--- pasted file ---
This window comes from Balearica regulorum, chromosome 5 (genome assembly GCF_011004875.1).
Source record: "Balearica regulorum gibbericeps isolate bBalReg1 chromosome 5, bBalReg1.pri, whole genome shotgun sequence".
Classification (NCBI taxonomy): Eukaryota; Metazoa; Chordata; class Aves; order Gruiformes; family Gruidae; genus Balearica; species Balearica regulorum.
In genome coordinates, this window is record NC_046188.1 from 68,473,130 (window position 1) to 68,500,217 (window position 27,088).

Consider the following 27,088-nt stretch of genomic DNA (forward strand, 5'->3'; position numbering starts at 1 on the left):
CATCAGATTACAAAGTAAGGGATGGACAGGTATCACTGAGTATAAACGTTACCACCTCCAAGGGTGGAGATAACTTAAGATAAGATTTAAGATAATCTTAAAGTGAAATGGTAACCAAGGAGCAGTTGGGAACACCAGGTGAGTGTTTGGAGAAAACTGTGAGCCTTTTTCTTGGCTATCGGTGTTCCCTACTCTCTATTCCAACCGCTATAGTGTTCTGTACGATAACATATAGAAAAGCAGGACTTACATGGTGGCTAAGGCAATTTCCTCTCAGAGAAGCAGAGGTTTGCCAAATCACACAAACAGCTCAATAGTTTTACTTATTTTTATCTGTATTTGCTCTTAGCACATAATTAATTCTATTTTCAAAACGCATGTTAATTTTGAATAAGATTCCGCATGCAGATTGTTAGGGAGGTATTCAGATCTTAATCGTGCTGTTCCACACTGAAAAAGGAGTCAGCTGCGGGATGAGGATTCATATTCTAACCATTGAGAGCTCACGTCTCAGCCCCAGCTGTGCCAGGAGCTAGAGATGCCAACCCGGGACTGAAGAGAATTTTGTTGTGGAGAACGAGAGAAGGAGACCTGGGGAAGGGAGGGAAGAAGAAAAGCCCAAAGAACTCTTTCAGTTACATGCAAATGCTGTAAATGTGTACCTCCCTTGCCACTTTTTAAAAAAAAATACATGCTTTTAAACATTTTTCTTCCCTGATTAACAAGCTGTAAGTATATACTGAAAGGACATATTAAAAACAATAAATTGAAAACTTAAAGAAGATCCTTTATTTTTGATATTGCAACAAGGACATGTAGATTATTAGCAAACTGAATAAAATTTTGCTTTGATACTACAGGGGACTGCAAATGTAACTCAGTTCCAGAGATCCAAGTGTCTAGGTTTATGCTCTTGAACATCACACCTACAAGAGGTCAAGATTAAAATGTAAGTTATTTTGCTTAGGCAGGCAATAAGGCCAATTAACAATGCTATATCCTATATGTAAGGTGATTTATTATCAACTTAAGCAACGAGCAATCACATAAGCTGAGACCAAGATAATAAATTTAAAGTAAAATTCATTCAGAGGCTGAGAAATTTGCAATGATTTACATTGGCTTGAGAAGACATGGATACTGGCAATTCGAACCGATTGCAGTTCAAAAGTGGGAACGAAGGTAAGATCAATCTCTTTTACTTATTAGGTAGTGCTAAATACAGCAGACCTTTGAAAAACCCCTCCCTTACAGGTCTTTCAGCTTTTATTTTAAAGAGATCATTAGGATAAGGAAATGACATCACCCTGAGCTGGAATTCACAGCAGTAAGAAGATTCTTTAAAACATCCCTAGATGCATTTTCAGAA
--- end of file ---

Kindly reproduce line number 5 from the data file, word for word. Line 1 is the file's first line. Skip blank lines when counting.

Consider the following 27,088-nt stretch of genomic DNA (forward strand, 5'->3'; position numbering starts at 1 on the left):